Louis B. Mayer
Louis Burt Mayer (July 4, 1884 – October 29, 1957) was a Jewish-American film producer and one of the founders of the "Metro-Goldwyn-Mayer (MGM)" studio. He is also considered the creator of the "star system" in Hollywood.
Born as Lazar Meir in Minsk, Russia (now in Belarus), Louis Mayer migrated to the United States at a young age with his parents. The family eventually settled in the Canadian town of Saint John, where his father was involved in scrap metal businesses.
At the age of 19, Mayer moved to Boston and later acquired a theater in Haverhill, Massachusetts. Within five years, he gained control over most of the entertainment businesses in the area.
In 1918, Mayer relocated to Los Angeles and made advancements in the film industry. In 1929, he became the CEO of Metro-Goldwyn-Mayer (MGM). Under his leadership, MGM became the most successful studio in the world and remained profitable even during the economic hardships of the Great Depression.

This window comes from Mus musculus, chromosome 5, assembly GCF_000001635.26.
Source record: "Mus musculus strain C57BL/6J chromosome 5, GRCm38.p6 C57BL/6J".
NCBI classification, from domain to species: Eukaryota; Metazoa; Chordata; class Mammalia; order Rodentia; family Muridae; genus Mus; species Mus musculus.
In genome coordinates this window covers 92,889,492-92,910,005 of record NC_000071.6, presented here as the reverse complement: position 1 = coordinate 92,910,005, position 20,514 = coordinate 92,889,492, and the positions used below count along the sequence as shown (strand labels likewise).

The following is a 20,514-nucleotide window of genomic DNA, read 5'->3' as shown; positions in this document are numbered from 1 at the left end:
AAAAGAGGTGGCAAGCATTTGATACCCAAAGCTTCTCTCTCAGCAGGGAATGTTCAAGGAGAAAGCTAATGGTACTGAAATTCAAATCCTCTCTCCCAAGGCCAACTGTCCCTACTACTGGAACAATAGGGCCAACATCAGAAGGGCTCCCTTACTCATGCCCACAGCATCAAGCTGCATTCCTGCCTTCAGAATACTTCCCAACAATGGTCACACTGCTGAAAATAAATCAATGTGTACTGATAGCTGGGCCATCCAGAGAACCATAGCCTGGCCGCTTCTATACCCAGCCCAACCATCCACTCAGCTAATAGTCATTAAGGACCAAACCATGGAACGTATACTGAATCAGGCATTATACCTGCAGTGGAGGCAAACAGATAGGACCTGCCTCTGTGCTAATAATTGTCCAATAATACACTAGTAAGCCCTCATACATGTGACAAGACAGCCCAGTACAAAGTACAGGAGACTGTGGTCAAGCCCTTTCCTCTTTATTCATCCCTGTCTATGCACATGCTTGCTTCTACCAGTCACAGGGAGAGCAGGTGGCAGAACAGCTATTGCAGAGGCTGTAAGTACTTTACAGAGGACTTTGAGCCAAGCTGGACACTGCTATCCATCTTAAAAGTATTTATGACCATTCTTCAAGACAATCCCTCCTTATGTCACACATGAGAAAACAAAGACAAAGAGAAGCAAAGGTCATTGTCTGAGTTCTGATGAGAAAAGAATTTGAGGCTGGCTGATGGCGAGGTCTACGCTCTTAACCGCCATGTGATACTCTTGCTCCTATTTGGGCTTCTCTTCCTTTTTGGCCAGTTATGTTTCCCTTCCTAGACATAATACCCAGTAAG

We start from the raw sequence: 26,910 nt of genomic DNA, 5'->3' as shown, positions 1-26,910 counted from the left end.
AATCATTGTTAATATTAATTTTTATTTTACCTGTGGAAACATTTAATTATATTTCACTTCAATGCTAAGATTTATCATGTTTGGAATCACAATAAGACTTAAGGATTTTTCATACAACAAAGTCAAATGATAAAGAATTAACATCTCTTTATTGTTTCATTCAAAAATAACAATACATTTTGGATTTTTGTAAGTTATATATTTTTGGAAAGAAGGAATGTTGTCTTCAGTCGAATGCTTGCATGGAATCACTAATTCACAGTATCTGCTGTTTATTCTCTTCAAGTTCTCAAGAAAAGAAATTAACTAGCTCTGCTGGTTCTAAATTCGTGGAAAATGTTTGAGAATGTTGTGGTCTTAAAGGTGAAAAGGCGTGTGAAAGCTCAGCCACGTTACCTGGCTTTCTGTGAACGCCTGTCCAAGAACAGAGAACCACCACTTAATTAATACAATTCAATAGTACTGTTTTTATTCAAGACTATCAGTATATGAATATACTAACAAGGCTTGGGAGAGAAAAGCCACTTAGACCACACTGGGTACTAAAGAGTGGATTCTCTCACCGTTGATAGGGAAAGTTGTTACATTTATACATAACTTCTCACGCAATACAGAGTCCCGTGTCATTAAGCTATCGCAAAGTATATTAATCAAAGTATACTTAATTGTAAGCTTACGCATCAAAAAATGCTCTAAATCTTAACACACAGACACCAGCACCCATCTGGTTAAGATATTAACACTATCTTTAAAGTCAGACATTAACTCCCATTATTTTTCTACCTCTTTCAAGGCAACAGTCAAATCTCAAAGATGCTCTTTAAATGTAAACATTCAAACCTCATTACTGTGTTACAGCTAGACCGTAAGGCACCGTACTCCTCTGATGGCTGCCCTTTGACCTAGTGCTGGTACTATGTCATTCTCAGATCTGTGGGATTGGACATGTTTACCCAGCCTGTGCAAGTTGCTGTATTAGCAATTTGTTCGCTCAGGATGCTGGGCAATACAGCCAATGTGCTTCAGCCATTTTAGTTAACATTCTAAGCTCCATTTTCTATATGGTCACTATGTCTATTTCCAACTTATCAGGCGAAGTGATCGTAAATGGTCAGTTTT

Mayer was known for his tough and no-nonsense approach to business and his conservative stance on the content of his films. He had extensive political connections and was an active member of the Republican Party. In the early 1930s, he served as the party's chairman in California.
During the studio's heyday, Mayer nurtured numerous Hollywood stars and exerted significant influence over both the business and artistic direction of Hollywood. Mayer's films often adhered to traditional values and ideals, reflecting his personal and business sensibilities.
Mayer's tenure at MGM saw the rise of many major Hollywood actors and directors. He was involved in various controversies, including attempts by the studio to cover up scandals involving its stars.
Starting in the late 1940s, with the advent of television and increased regulation of studio activities, Mayer's influence began to wane, although MGM continued to generate profits. Following three years without an Oscar win and conflicts with studio owners over creative direction, Mayer was dismissed from his position in 1951 and retired from his business activities. In his leisure hours, Mayer became involved in horse breeding.
In 1957, Louis B. Mayer passed away from leukemia and was interred at the Beth Olam Cemetery in East Los Angeles, alongside his older sister Ida Mayer-Kamins and younger brothers Jeremiah (Jerry) and Reuben Mayer.
- לואי ב. מאיירhe.wikipedia.org